Once the TTC told us where the pipes and gas lines were, John Wright created the blueprint as we cleaned up and prepared the space. One of my other jobs was to canvas the area for possible sources of water for the garden. Thankfully an apartment in the neighbourhood agreed to share their spigot. Finally it was ready to plant.
When spring rolled around, several LEAF volunteers and Tree Tenders came out to help Jessica Piskorowski unload the native species from the van and we each grabbed a shovel. In no time we established a beautiful garden filled with lush native plants. Public interest was immediate, and soon we had a small audience of commuters and other passers-by praising the initiative. A reporter from Ming Pao even stopped by to snap a few photographs so we all smiled and posed with the reimagined and renaturalized space.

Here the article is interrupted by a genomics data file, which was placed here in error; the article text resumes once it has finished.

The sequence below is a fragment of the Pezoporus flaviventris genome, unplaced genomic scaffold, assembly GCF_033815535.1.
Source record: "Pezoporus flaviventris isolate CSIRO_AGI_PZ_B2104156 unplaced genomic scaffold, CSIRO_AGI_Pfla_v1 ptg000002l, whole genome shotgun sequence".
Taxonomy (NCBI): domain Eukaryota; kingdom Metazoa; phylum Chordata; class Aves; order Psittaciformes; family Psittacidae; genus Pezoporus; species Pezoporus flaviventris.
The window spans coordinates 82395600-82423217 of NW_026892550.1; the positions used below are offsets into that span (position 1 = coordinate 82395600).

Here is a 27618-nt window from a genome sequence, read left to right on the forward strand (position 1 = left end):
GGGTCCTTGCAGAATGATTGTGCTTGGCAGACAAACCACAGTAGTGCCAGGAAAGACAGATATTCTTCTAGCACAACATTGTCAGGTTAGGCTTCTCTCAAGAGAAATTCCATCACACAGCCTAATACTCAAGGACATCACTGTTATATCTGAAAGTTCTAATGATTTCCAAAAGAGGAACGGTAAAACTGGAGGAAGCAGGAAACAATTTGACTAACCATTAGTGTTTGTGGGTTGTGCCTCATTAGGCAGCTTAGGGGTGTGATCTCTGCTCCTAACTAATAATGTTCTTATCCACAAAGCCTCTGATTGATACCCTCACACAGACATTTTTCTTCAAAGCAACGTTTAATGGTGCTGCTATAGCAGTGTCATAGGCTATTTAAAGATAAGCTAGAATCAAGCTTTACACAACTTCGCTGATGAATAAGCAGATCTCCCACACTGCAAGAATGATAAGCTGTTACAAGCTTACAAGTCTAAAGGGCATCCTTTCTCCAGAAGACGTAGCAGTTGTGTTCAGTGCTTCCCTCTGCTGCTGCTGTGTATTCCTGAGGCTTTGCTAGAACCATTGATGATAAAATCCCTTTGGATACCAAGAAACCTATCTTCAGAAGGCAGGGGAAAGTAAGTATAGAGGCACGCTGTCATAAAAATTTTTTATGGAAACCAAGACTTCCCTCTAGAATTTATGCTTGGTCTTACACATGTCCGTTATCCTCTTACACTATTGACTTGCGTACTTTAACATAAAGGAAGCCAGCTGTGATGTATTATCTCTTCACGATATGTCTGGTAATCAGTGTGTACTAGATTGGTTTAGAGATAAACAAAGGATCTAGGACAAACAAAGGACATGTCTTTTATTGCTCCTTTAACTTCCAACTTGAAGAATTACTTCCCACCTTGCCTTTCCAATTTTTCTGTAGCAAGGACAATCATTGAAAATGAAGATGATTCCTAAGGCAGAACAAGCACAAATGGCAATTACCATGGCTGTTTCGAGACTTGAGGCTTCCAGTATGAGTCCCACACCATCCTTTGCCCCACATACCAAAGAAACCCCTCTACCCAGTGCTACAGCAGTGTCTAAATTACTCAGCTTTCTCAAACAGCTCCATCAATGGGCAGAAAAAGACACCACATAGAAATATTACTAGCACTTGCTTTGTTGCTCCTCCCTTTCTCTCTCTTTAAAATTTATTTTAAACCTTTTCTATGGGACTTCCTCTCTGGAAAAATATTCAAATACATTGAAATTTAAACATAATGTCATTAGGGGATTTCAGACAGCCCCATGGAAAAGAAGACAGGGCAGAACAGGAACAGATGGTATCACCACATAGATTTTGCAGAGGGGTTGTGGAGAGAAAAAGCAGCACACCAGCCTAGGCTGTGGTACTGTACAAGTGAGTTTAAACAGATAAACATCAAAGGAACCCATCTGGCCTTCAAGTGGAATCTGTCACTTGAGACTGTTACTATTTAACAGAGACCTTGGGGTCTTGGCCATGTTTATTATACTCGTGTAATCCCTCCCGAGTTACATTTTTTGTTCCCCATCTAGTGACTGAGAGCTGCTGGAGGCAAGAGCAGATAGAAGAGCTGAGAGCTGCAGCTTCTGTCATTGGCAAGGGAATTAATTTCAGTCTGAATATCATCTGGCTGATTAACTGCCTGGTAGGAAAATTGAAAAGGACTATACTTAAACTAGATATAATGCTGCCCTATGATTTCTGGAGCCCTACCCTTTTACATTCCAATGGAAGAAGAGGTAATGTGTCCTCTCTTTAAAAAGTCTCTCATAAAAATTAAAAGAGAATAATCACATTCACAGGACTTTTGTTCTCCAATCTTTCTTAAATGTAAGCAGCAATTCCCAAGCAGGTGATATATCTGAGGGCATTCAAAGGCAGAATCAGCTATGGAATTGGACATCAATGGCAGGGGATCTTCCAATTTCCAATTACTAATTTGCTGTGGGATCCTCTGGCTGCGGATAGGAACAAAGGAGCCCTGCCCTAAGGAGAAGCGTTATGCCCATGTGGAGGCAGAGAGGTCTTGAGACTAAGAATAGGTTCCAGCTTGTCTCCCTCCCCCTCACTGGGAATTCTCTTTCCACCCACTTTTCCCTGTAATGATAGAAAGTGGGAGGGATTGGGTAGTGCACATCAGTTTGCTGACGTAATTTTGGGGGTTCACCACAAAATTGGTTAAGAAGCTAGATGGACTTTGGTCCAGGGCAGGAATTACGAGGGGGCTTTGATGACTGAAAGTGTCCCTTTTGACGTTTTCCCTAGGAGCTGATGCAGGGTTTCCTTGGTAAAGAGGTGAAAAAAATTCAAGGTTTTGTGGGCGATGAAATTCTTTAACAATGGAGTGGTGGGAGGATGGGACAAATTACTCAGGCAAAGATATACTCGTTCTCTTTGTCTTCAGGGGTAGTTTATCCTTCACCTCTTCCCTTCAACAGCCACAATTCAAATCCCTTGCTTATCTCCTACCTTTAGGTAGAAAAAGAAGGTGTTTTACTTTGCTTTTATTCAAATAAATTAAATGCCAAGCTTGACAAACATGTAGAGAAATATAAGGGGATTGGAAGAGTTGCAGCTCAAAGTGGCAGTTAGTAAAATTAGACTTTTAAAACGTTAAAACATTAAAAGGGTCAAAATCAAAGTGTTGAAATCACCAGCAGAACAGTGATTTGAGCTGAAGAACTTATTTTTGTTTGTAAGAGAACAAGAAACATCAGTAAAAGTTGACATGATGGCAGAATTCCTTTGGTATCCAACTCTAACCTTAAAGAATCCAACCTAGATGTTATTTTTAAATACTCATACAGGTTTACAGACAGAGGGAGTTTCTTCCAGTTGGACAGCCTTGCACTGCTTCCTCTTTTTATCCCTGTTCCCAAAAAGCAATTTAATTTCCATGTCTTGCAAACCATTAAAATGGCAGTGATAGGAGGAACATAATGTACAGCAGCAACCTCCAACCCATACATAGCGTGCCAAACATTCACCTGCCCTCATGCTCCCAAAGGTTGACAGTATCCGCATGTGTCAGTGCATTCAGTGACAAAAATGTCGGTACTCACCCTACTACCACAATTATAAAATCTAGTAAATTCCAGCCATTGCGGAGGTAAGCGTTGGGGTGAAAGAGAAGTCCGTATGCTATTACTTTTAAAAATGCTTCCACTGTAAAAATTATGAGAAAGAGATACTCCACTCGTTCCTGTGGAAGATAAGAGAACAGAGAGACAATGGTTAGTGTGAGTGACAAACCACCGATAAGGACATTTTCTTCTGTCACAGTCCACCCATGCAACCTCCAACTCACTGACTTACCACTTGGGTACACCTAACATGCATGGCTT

Asher and I have since taken turns visiting, watering, picking up garbage and pruning along with other fantastic LEAF volunteers, Dannette and Rocco. Six months in, we all have a newfound appreciation for the work that goes into caring for an urban space. And as the garden gets ready for its winter sleep, we can hardly wait for the next season. It has been such a rewarding experience to be part of this remarkable transformation - my time spent caring for it has been both educational and inspirational.
I ﬁnd myself teaching others about the importance of native species and even encouraging my family and friends to plant them. Why? Because native North American plants have adapted over centuries to be the best they can be in this region: they can weather the climate and provide food and shelter for native wildlife. On top of that, when we plant a wide array of local species we are increasing biodiversity in our neighbourhood. Now I know how wildly beautiful our city can be.